If you are thinking of traveling to Nepal, we believe that you have been to a fair few countries before! This of course is unless it’s among your first trips and you are dedicated to go trekking! Our point being, with the traveling experience you may have, you must be aware that Nepal is a country still in development and has gone through hard times since the 2015 earthquake, hence do not have grand expectations in terms of tourism infrastructures!
That being said, with tourism being a top factor of the economy, Nepal still will always have what you need at the end of the day! It is one of the most beautiful countries with the kindest people, magical landscapes, rich culture (the incredible mix of religions) and plenty of adventure activities that will not leave you bored in the country!
We have compiled a few things to know before heading to Nepal and hopefully it will clarify expectations!
Nepalese people are very welcoming
A place where people greet each other with the word “Namaste”, it is no doubt that the Nepalese are some of the most welcoming people you will ever meet. We are of course talking about the locals, the guides, the people that run tea houses on the mountains, etc. Of course, you will always find annoying taxi drivers overcharging you for being a foreigner or pushy merchants, but this is normal for any country where tourism has become too fast their main source of income. People get greedy and unfortunately this is how scams grow in a country. Which brings to our next point.
Be aware of the costs of things in Nepal
Do your research! We have many guides about Nepal, so make sure to check them out, most importantly on the price you should expect to pay for things. It is important to always be aware of the actual prices you should pay for things when you visit a country. Over paying for things makes vendors greedy and changes the market price for all other visitors that will follow you, so let’s all be aware of the value of things and pay the right price that will make both parties happy.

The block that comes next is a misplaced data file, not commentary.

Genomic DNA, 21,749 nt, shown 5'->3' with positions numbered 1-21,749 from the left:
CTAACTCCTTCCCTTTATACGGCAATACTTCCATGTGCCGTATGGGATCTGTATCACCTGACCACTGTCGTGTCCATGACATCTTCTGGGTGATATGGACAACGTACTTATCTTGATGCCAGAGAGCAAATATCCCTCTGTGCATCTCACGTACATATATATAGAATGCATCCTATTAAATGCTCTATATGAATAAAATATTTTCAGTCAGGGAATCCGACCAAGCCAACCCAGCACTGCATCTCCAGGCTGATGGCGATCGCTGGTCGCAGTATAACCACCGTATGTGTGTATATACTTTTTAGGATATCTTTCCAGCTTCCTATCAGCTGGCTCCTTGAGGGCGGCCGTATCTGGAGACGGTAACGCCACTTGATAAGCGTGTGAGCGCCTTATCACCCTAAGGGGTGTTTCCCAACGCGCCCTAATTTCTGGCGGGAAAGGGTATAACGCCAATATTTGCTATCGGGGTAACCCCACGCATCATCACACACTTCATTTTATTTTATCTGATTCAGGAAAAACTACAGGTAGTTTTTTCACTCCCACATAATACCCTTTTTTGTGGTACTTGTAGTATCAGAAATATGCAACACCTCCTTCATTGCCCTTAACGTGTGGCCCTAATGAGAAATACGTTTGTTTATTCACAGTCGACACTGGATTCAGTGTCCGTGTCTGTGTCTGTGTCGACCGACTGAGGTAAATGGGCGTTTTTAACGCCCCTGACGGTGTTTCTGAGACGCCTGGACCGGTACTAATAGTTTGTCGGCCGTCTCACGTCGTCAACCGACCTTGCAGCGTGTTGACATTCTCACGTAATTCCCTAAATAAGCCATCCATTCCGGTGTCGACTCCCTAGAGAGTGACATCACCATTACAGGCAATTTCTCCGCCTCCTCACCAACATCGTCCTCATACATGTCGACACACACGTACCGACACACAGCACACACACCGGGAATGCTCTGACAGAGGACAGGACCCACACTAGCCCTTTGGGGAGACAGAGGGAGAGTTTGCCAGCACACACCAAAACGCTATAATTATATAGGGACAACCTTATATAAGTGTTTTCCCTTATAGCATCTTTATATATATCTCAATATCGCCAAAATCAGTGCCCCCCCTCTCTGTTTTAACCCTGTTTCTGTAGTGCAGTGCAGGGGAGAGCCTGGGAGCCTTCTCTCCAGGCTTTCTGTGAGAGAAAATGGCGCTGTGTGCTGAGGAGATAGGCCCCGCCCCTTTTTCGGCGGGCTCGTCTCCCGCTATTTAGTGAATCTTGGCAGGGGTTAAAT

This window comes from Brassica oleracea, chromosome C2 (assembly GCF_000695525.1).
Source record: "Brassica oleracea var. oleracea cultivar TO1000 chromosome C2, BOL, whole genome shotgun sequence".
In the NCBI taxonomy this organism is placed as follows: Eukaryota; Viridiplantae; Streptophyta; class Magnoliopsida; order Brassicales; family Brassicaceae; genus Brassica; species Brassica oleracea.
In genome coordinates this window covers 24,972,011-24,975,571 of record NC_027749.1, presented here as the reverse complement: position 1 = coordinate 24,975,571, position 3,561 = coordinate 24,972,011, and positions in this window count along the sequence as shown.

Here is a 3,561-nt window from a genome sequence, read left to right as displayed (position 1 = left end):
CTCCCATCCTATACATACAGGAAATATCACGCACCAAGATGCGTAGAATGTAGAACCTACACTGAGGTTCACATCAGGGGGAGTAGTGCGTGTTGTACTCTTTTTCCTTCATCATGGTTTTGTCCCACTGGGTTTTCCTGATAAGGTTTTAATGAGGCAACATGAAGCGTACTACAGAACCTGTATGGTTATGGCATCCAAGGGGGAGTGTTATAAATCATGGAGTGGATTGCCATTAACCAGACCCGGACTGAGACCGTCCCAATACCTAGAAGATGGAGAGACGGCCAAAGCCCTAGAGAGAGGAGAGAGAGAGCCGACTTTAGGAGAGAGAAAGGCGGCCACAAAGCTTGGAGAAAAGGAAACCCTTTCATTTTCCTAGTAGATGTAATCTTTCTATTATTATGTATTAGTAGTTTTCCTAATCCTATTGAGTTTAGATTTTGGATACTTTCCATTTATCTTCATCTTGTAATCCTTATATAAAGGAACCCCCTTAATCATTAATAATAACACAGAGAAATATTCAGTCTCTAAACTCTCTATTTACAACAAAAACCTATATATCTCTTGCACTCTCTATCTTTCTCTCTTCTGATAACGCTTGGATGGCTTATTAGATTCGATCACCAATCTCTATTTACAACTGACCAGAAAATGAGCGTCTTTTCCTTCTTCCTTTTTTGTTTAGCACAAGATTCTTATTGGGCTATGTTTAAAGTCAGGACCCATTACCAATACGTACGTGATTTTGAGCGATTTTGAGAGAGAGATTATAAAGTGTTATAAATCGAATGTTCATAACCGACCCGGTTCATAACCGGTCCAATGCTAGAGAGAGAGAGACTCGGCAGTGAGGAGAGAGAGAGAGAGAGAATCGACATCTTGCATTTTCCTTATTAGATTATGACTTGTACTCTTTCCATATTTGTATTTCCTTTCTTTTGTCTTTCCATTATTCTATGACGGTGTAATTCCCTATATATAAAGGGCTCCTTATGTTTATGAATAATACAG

Respect the Nepalese Traditions
Every country has its own customs and traditions. It’s our responsibility to be aware of their ways and to be respectful once in their countries.
- So when visiting during the hotter seasons, be conservative with your clothing choices. Cover your knees and shoulders as much as possible. Note that you won’t be accepted to visit Buddhist temples in shorts and most of the time will be denied entrance to any type of temples if you are not dressed conservatively.
- It is common to greet someone with “Namaste” while placing your palms in a prayer style
- Avoid public displays of affection. You can hold hands and arms no problems, but kissing your partner in public might get you frowns and unwanted looks.
- When entering people’s homes, always remove your shoes before entering! This goes as well for temples when you enter the praying or mediation area.
Nepal is still recovering from the earthquake
As you may know, Nepal was hit on April 25th 2015 by a devastating earthquake, killing over 8,000 people and leaving over 21,000 others wounded. It was considered Nepal’s worst natural disaster since the 1934 Nepal-Bihar earthquake.
Unfortunately, many Historic buildings were destroyed or left in ruins, including UNESCO World Heritage Sites in Durbar Square of Kathmandu. Even when visiting the other Durbar Square in Patan, you will see damaged sites, but way less that the one of Kathmandu.
To this day, it is difficult to see the slow recovery of the country and can also be frustrating to not see a fast progress in fixing the historic sites. There are no timelines or plans that would indicate progress, which makes it very frustrating considering foreigner prices for many sites has doubled or even tripled the price.
Get the new foreigner prices for historic sites of Kathmandu on our “Things to do in Kathmandu” guide.
Tourism hasn’t been impacted as much as you think by the earthquake
You might be thinking twice about visiting the country considering its recent earthquake, but tourism hasn’t been as impacted as you might think. Other than the historic sites being not as perfect as they used to be, it is as special to visit and see what the country has been to.
Roads will be bumpier than before, but most taxi drivers claim that many of Nepal’s roads were already quite bad even before the earthquake, which means that most of the roads are unpaved and feature large potholes and mountainous terrain.
The pollution will be very bad in Kathmandu
Nepal’s climate is very dry, which makes it worse for when you’re in Kathmandu, as you are in a valley which makes the dust and pollution being completely STUCK in the city. Air will be way better out of Kathmandu, not to mention the amazing fresh air on the mountains when you trek, but if you are sensitive to polluted air, make sure to bring or buy a mask.
That’s our two cents of things you should be prepared for if you plan to visit Nepal! If you think we should mention something else, leave us a comment! If you are planning to go soon, do not hesitate to contact us for any more questions if it’s not in any of our other articles about Nepal!
- Have you visited Nepal before?
- If yes, what did you do and enjoyed the most?
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